In wake of impeachment petition, UA presidential hopefuls make preparations
Two juniors will face off for the presidential spot
March 6, 2014, 1:09 am · Updated March 6, 2014, 12:23 pm·
UA members may have failed to get enough signatures to impeach their president, but getting signatures to run for president seems to be a different story.
UA Vice President Gabe Delaney and UA Representative Joyce Kim, both college juniors, turned in their petitions to run for UA president today.
According to the UA Bylaws available on the UA's website, UA reps interested in running for President must submit petitions “signed by 5 percent of the total number of undergraduate electors or signed by 3 percent of the total number of undergraduate electors and at least five sitting members of the UA, including one member from a constituency other than that of the candidate.”
The same percentage of the whole undergraduate population or one-third of the UA would have been required to jumpstart the unfulfilled impeachment threat that loomed over current UA President Abe Sutton, a College and Wharton senior, last week.
Now, UA members say they are willing to forgive and forget last week’s petition episode - where Delaney temporarily signed the petition but then removed his name. He was not responsible for organizing the petition, sources said. Kim was not approached to sign the petition.
Still, impeachment will be fresh in the minds of voters and changing UA culture is on the lips of all candidates this election cycle.
Both of the candidates and their running mates - UA Representative and College sophomore Julie Bittar is campaigning with Delaney and UA Speaker Joshua Chilcote, a College junior, with Kim - say they will change the culture of the UA so no more “open and honest looks at UA culture” will interrupt the already tardy budget proceedings.
A restructure of the UA and a leadership style makeover is also a common theme in candidates’ petitions - albeit an unsurprising one given that anonymous sources accused Sutton of abusing his power and making other members feel “emotionally distressed.”
Delaney promised not to tolerate coercion in the UA. “It was a problem [this year],” he said. “If I ever saw it [as president], I would confront the member and ask them to resign.”
Delaney said several UA members are leaving because “they don’t have strong ties” to the other members. He suggested the creation of a social chair and more BYOs to create more community.
“I want to make the UA more of a sorority or fraternity-type feel,” he said. “I’d like them to be tied to us.”
He is also suggested more horizontality in the way the UA is run.
Kim, who is also the chair of the UA's Social Justice Committee, suggested making the UA a safe space where members can approach each other about grievances. “There are a lot of miscommunications,” she said. We need to be able to work together. Clearly, that’s not happening.”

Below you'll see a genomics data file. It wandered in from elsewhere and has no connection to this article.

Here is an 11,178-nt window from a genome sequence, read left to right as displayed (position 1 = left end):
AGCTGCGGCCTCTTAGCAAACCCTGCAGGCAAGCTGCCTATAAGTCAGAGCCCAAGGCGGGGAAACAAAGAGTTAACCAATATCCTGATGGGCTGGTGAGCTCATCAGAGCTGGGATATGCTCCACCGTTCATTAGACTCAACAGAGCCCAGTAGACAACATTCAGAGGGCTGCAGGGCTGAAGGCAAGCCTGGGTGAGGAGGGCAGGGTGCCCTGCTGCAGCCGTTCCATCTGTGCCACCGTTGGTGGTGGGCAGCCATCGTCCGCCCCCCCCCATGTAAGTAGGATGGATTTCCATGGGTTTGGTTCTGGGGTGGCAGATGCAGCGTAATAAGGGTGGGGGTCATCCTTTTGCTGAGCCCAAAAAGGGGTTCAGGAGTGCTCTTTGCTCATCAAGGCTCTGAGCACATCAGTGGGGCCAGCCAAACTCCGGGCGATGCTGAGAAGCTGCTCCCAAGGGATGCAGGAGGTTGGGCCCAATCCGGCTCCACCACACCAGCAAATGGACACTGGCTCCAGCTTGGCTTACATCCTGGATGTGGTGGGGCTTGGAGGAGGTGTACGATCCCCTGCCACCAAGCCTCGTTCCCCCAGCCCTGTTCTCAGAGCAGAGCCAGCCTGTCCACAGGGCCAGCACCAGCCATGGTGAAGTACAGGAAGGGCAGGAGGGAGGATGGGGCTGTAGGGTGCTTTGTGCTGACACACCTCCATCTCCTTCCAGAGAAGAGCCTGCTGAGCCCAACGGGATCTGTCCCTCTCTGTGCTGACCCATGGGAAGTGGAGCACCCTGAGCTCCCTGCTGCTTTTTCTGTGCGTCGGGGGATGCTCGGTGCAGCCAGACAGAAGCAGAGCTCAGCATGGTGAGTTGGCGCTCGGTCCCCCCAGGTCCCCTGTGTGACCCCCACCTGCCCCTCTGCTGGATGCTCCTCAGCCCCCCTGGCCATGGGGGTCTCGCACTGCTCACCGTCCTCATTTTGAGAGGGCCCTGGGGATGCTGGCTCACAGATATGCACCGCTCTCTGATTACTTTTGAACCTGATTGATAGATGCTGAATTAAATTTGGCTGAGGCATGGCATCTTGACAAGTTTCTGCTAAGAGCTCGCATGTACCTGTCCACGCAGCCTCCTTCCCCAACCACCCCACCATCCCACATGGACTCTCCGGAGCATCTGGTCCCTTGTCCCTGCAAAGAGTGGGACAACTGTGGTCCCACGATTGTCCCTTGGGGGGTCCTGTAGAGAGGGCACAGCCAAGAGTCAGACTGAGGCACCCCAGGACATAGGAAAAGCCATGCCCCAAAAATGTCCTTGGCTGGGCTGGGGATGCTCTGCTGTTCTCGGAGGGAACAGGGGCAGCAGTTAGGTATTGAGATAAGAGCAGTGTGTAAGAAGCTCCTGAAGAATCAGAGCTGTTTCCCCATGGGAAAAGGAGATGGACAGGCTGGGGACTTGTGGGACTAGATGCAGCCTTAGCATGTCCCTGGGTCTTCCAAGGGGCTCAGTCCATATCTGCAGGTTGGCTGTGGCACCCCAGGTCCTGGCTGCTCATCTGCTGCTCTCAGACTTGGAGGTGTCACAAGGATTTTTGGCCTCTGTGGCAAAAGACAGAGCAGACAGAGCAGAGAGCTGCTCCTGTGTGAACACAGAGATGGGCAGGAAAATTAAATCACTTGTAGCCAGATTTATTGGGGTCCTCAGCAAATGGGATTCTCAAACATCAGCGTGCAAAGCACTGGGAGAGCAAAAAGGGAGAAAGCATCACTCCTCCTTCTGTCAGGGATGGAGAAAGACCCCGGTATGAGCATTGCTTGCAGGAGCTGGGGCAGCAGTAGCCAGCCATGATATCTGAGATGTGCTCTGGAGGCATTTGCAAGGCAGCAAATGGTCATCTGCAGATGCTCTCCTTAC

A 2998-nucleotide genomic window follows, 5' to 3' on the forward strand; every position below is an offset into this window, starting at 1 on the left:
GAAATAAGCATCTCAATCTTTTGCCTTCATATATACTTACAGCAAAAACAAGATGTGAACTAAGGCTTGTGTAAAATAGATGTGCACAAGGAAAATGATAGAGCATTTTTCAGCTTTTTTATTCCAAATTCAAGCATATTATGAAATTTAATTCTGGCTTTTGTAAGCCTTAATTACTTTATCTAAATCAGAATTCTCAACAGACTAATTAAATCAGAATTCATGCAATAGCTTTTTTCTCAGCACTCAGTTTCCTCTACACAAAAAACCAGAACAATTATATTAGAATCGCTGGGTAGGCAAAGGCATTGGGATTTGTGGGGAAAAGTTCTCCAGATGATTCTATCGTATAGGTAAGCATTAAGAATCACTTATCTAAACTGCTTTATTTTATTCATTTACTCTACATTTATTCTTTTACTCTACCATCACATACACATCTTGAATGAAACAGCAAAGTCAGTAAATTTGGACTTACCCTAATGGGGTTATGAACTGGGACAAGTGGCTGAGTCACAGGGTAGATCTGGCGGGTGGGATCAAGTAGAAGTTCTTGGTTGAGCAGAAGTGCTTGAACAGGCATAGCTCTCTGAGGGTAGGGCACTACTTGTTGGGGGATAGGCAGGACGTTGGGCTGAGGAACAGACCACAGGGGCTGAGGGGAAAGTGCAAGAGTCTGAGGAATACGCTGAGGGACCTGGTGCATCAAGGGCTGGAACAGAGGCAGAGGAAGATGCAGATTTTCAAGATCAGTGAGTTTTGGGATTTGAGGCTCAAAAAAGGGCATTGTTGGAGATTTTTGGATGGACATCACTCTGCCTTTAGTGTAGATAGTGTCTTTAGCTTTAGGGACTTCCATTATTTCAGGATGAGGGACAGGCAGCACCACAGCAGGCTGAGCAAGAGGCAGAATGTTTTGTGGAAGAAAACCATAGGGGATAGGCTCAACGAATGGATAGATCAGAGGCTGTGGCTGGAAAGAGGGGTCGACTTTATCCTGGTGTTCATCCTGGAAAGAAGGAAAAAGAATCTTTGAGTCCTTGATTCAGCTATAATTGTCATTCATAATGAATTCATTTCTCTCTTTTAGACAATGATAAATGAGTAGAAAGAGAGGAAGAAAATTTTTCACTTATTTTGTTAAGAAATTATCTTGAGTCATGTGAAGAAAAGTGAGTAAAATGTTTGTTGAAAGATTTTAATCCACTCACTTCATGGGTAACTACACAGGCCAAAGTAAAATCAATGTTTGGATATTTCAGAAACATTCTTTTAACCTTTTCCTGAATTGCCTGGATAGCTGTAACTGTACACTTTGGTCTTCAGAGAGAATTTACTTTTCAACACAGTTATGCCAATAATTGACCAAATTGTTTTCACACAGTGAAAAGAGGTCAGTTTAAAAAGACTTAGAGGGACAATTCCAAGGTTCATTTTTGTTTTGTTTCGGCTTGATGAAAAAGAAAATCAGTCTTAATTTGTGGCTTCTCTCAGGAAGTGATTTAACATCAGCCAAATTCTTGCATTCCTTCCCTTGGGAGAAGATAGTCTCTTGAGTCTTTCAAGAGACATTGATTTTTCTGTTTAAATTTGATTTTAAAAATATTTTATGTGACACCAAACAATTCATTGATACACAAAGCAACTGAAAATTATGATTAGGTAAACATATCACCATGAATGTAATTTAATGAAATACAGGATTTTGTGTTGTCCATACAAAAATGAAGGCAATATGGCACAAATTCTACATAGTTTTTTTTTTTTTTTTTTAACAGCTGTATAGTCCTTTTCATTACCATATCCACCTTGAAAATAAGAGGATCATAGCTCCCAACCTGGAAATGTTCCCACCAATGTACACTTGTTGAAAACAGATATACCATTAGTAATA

Still, UA candidates’ races are coinciding with the budget negotiations this year because of the postponement. Amendments will be added to the budget at a meeting on March 16. The UA usually avoids budget and elections overlap because a candidate could potentially win votes by advocating budget amendments for key constituencies within in the UA.
“I really hope it doesn’t happen,” Kim said. “I really, really hope.”
Delaney and Bittar have vowed to introduce no amendments. Kim and Chilcote are also keeping their hands clean. As speaker, Chilcote does not have a vote.
The final vote - essentially “a rubber stamp” according to Delaney - will take place on March 23. Before then, the candidates are charged with rehabbing a UA shadowed by scandal and seen as irrelevant by the student body.
“Many Penn students are pretty apathetic about the UA,” Kim said. “Many Penn students don’t know the difference between the UA and Class Board.”
For Bittar and Delaney, this means that the UA should be “externally all about service” to students, Delaney said. He suggested that UA members deliver free hugs, cookies and chocolate and help clean up in the dining halls instead of holding the second meeting of the new term after elections.
Bittar also discussed accessibility. “I want to change the UA to be more receptive and transparent to the student body,” she said. “The body is an action group. It needs to meet the needs of students.”
Kim and Chilcote are focusing on building ties with student groups. “It’s up to us to do a better job of reaching out to student groups,” Kim said. “It’s up to us to go to student groups and say ‘What can we do for you?’”
Delaney and Bittar promised extensive work related to mental health. Kim also plans initiatives regarding mental health, accessibility, financial aid, sexual violence and international students’ integration on campus.
The NEC will review the petitions and candidates’ campaigns will be made official when classes resume after spring break.
Correction: This article was edited to reflect that the election procedures and impeachment procedures of the UA are described in the Bylaws, not the Constitution.